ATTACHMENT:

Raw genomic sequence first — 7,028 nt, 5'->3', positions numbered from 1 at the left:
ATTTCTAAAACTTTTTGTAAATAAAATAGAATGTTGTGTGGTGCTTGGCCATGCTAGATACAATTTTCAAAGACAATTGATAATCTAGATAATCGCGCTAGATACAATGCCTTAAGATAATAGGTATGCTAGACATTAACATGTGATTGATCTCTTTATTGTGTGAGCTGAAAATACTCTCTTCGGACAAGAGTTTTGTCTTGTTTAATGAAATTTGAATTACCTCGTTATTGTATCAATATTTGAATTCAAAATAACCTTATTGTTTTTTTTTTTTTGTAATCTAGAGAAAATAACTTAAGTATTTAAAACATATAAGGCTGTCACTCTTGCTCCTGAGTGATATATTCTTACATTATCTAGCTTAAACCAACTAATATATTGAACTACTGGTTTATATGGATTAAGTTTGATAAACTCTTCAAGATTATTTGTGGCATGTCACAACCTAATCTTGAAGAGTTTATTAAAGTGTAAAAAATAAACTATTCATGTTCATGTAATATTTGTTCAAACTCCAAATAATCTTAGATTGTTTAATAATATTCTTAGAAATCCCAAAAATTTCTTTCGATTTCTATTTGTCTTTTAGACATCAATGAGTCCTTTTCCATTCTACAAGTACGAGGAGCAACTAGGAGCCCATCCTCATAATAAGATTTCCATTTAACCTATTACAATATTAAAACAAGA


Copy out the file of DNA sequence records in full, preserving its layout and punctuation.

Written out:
Raw genomic sequence first — 7,028 nt, 5'->3', positions numbered from 1 at the left:
ATTTCTAAAACTTTTTGTAAATAAAATAGAATGTTGTGTGGTGCTTGGCCATGCTAGATACAATTTTCAAAGACAATTGATAATCTAGATAATCGCGCTAGATACAATGCCTTAAGATAATAGGTATGCTAGACATTAACATGTGATTGATCTCTTTATTGTGTGAGCTGAAAATACTCTCTTCGGACAAGAGTTTTGTCTTGTTTAATGAAATTTGAATTACCTCGTTATTGTATCAATATTTGAATTCAAAATAACCTTATTGTTTTTTTTTTTTTGTAATCTAGAGAAAATAACTTAAGTATTTAAAACATATAAGGCTGTCACTCTTGCTCCTGAGTGATATATTCTTACATTATCTAGCTTAAACCAACTAATATATTGAACTACTGGTTTATATGGATTAAGTTTGATAAACTCTTCAAGATTATTTGTGGCATGTCACAACCTAATCTTGAAGAGTTTATTAAAGTGTAAAAAATAAACTATTCATGTTCATGTAATATTTGTTCAAACTCCAAATAATCTTAGATTGTTTAATAATATTCTTAGAAATCCCAAAAATTTCTTTCGATTTCTATTTGTCTTTTAGACATCAATGAGTCCTTTTCCATTCTACAAGTACGAGGAGCAACTAGGAGCCCATCCTCATAATAAGATTTCCATTTAACCTATTACAATATTAAAACAAGA